newest book is
Research. For more
tips, see www.
When in doubt,
AFTER I HAD BEEN in business for a couple of
years, a friend asked me, “Rhonda, when did you
know you were good at what you do?” It was
then I realized it had been quite a while since I’d
experienced the “Fraud Factor.”
The Fraud Factor hits when you’re in a new
phase of your life—starting a business, changing
jobs, getting married, having a baby. You don’t
yet feel like you’re “really” an entrepreneur,
spouse, parent. You’re just playing a part.
Part of the Fraud Factor comes from the fact
that you’re new. It takes time and experience for
your confidence to grow along with your abili-
ties. The Fraud Factor is common and natural,
but to overcome that feeling as fast as you can,
there are some simple steps to take.
Get educated. The more you know about
what you’re doing, the more confident you’ll feel.
Attend seminars, read books, take classes.
Get connected. Join with others who are in
the same boat. If you’re starting a business, join
entrepreneur organizations. Make friends at your
new job; join a new-parents group.
Get credentials. Most professions and
trades offer some form of advanced-certification
programs. These credentials increase
your sense of confidence.
Give yourself credit. You
may be new to this phase of your
life, but you have other experiences that make you capable.
Remind yourself of your skills and
talents whenever you’re feeling
Get real. The surest way to
feel like a fraud is to be one. Never
misrepresent yourself. When potential
clients ask you about your experience,
So what did I say to my friend who asked the
question about when I knew I was good at what
I do? I told her I really didn’t know; one day I just
did. And so will you. C
STEPHEN COVEY gained
fame for giving us The 7
Habits of Highly Effective
People. His latest role is in
an inspirational book,
Everyday Greatness (available at
The book is a com-
pilation of stories from
Reader’s Digest that
show courage, respect,
humility and perseverance against incredible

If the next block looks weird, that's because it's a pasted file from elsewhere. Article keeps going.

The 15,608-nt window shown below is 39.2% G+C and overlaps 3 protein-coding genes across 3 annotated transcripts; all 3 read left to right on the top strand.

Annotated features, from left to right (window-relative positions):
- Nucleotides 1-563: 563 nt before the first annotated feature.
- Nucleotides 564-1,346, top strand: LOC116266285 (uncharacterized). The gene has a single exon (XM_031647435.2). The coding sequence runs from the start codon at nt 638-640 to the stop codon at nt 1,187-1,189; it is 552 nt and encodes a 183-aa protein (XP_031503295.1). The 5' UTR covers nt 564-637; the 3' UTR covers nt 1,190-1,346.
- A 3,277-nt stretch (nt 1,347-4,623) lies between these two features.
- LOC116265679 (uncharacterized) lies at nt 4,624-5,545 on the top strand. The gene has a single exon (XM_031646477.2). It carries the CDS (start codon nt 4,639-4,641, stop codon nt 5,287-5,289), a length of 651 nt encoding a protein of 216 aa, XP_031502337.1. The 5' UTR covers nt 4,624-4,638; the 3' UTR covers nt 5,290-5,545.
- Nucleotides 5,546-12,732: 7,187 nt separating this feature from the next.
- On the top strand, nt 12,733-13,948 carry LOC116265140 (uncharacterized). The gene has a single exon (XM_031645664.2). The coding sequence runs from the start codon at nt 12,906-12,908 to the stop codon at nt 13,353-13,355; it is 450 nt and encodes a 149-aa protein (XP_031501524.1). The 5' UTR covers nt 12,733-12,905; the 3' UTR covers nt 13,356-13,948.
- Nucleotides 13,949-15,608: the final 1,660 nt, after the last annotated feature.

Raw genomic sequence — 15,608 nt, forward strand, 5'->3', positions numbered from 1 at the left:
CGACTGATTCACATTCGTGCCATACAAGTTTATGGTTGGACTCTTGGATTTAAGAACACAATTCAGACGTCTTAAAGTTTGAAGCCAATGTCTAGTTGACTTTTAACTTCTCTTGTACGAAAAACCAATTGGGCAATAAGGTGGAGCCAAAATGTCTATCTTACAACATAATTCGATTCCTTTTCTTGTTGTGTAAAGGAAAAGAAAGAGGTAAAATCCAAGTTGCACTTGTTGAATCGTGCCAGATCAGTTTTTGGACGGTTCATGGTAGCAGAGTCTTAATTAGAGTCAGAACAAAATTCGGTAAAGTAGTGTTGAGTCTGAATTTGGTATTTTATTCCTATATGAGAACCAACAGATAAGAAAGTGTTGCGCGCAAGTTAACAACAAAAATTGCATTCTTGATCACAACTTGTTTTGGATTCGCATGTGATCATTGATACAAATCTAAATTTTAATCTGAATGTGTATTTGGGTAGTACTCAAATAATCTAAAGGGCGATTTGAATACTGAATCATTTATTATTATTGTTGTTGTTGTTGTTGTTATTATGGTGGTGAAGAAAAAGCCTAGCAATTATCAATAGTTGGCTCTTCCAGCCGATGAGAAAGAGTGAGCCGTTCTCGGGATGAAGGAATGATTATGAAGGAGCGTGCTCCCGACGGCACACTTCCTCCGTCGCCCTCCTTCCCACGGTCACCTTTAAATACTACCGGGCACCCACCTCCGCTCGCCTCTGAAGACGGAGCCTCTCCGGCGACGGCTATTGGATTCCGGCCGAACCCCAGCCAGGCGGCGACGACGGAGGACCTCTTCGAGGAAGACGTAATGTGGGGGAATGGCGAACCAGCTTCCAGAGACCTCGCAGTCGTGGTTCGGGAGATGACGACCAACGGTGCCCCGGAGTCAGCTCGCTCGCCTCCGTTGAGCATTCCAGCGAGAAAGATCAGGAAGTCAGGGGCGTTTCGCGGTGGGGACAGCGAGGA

odds. Covey, a Costco
member, comments on
these stories, examining how their heroes
made choices to act,
seek a higher purpose or follow key principles.
(For an interview with Covey
from The Connection’s
archives, see this month’s
Online Edition at costco.com
under “Costco magazine.”). C
Staying in touch
throughout the year
SENDING HOLIDAY cards to
business clients is always a nice
thought, but there are other creative ways to stay in touch year-round, advises Keith Ferrazzi,
a marketing and sales con-
sultant based in Los Angeles.
Here’s a list.
■ Write or call to celebrate
events that matter—the more
personal, the better: birth-
days, wedding anniver-
saries, a child’s
graduation and even
ethnic or religious
holidays. When your
relationship is strong
enough, be sure to
events occur, too.
■ Write or
call to offer
such as the
founding and, especially for
public companies, quarterly
■ Offer to help the client’s
child in high school or college
get a summer internship.
■ When you’re in the same
town, do something together
outside the office. Perhaps go for
a run or do another kind of
workout, or offer an invitation
to a non-business dinner with
several interesting, fun people.
■ Make an unsolicited
e-mail—to someone in your
network whom your client
would benefit from knowing.
■ Call to ask for advice on
something the client is particularly knowledgeable about.
Perhaps he or she knows how to
play the guitar and you want to
start, or is a great parent and
you are having a child soon.
■ Invite the client to an
“impact weekend” that you
organize—a conference where
he or she can meet and collaborate with other movers and
shakers interested in making an
impact in a specific area of business or life.
■ Summarize a couple of
books you like. Send the sum-maries and the books before a
vacation or holiday weekend so
the client will have ample time
to read them.
■ For cards, Thanksgiving
works well because no one sends
them then and it’s a perfect time
to express your gratitude for the
■ December’s busy, so add
the client’s number to your speed-dial and make a quick call to
catch up when there’s a break in
the action. But make it brief.
Ferrazzi, a Costco member,
is author of Never Eat Alone and
Other Secrets To Success, One
Relationship at a Time
For more, see his Web site at